No Sympathy for the Folk Devil: How Presidential Speechmaking in the War on Terror and the War on Drugs Utilized Threat and Anxiety to Manipulate and Persuade the American Public
Division: Humanities; Social Sciences
Dept/Program: Communication; Political Science
Document Type: Undergraduate Student Research
Mentor(s): Michele Margolis
Date of this Version: 05 May 2019
This thesis analyzes how presidential speeches in the War on Terror (2001 through the present) and the War on Drugs (1964 through the present) defined the out-group, characterized a righteous American in-group, and aided in the creation of atmospheres of escalating fear and anxiety to gain support for specific policy ends. To observe and quantify these trends of fear and crisis, out-group isolation, and in-group emphasis, the author uses quantitative and qualitative content analysis. The results reflect a higher concentration of rhetoric espousing punitive policymaking, characterization of the out-group in each era as immoral, violent, and ubiquitous, and a definition of each time period as one filled with chaos and threat to the “Good American.” These shared patterns reflect an intentionality in speech to rely on cues of fear and anxiety to reach certain policy ends and public opinion changes. From a political perspective, the power of fear and anxiety in political speechmaking is often accompanied by negative policy and social outcomes for a homogenized out-group, as well as a vulnerability in the public to misinformation, trends documented in the War on Drugs and the War on Terror.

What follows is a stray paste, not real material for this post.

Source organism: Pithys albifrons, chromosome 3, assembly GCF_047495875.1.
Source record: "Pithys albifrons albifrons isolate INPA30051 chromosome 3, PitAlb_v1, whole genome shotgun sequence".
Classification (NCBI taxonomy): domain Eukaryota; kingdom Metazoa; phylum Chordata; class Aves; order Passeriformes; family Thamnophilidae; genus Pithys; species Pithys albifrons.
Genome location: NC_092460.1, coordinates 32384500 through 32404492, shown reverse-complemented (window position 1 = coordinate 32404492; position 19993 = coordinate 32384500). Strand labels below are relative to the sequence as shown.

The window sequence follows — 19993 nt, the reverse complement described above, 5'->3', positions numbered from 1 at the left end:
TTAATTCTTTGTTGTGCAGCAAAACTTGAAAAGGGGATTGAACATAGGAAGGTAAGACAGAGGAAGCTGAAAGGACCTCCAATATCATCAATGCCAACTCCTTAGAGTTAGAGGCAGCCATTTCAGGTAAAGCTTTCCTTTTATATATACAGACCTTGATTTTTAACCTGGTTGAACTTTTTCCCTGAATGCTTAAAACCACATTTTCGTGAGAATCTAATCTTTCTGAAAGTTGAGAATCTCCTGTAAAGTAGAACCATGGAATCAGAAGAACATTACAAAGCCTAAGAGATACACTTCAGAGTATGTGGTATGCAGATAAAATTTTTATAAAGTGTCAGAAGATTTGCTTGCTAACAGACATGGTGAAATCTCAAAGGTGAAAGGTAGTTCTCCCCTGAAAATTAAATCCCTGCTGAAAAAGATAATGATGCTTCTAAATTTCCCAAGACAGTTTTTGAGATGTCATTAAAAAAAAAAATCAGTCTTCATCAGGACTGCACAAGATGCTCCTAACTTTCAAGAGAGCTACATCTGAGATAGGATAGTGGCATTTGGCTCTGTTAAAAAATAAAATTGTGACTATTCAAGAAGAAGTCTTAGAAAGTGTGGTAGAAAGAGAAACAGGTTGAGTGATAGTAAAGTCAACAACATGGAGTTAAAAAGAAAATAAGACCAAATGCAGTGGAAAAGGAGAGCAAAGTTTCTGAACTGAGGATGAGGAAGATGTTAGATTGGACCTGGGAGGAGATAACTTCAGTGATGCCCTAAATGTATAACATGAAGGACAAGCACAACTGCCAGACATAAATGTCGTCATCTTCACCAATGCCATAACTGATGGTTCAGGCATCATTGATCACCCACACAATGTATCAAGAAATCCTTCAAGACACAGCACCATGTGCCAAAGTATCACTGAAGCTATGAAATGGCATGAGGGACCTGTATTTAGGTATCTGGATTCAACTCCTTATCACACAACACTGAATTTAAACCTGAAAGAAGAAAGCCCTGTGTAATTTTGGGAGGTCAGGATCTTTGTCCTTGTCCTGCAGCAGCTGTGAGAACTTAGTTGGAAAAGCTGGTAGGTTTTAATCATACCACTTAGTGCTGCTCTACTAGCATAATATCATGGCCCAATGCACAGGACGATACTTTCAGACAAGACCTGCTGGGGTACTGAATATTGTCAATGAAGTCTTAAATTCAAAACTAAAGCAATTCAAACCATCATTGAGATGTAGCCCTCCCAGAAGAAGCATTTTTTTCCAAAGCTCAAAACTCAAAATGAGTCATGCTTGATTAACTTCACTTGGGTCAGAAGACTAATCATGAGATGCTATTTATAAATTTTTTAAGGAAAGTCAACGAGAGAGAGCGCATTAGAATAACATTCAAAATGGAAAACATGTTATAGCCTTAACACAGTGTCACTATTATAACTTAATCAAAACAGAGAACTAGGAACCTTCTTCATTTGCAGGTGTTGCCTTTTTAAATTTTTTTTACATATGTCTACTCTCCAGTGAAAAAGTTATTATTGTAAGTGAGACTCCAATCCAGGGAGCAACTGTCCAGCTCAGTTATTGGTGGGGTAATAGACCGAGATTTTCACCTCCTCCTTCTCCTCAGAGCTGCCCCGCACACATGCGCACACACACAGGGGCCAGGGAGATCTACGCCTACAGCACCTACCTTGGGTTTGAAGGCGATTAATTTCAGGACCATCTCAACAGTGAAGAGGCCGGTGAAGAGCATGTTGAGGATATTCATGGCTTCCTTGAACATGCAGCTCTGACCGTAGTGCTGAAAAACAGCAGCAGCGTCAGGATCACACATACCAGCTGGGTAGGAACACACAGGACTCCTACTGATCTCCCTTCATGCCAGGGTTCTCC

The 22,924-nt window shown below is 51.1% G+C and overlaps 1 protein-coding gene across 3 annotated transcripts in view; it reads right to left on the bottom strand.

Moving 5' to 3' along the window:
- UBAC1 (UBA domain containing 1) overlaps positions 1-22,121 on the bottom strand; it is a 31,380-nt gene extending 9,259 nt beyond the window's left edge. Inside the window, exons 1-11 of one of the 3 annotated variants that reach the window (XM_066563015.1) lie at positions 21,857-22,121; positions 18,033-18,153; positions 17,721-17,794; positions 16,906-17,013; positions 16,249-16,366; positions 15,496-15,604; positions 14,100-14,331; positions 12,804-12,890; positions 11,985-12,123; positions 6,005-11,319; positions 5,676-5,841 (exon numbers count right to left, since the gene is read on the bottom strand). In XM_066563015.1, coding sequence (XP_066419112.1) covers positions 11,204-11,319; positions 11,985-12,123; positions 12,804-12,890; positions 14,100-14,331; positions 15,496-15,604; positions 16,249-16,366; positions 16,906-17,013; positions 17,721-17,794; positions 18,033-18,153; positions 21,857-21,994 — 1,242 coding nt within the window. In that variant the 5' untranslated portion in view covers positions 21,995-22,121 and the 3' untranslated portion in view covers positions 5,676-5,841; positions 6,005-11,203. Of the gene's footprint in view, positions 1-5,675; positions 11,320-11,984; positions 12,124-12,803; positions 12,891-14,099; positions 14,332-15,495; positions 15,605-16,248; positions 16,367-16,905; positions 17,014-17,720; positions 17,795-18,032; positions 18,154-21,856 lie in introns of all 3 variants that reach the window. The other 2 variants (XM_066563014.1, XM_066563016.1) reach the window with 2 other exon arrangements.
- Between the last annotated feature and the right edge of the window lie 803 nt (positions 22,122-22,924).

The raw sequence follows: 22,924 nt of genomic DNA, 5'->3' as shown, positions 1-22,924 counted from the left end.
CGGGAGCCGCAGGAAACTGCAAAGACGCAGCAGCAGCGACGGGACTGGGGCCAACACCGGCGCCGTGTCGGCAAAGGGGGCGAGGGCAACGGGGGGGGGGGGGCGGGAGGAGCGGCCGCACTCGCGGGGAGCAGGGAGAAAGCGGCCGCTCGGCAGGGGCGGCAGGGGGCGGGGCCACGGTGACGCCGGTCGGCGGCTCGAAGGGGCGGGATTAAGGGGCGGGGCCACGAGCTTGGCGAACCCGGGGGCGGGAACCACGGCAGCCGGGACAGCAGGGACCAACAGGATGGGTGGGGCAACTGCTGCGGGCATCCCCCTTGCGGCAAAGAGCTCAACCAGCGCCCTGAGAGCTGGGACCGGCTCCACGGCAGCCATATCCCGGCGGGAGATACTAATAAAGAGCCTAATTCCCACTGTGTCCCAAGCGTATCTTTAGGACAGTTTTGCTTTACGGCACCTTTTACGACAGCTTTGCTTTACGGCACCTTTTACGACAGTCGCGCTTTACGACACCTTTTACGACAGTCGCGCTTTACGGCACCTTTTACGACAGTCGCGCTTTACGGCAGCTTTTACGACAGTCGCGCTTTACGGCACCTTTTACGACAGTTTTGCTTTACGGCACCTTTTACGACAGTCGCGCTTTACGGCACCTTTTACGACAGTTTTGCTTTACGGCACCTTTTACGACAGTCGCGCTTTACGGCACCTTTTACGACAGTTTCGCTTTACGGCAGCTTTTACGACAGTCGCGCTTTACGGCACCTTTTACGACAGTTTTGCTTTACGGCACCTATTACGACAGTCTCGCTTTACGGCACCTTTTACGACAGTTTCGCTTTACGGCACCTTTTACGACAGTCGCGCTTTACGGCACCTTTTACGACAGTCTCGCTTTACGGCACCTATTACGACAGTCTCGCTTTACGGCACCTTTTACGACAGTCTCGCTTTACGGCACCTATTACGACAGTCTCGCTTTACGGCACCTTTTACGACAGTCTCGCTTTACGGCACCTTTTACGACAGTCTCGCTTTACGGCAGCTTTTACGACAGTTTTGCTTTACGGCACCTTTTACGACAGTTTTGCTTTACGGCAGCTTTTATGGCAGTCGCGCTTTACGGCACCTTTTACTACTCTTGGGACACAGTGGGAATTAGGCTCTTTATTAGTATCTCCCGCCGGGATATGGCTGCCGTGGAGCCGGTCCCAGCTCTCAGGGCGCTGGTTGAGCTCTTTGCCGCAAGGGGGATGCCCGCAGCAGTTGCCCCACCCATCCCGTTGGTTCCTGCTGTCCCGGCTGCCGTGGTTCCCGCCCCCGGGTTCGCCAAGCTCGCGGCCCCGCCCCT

Communication | Other Public Affairs, Public Policy and Public Administration | Public Affairs
Farrell, Erin E., "No Sympathy for the Folk Devil: How Presidential Speechmaking in the War on Terror and the War on Drugs Utilized Threat and Anxiety to Manipulate and Persuade the American Public" 05 May 2019. CUREJ: College Undergraduate Research Electronic Journal, University of Pennsylvania, https://repository.upenn.edu/curej/232.
Date Posted: 20 May 2019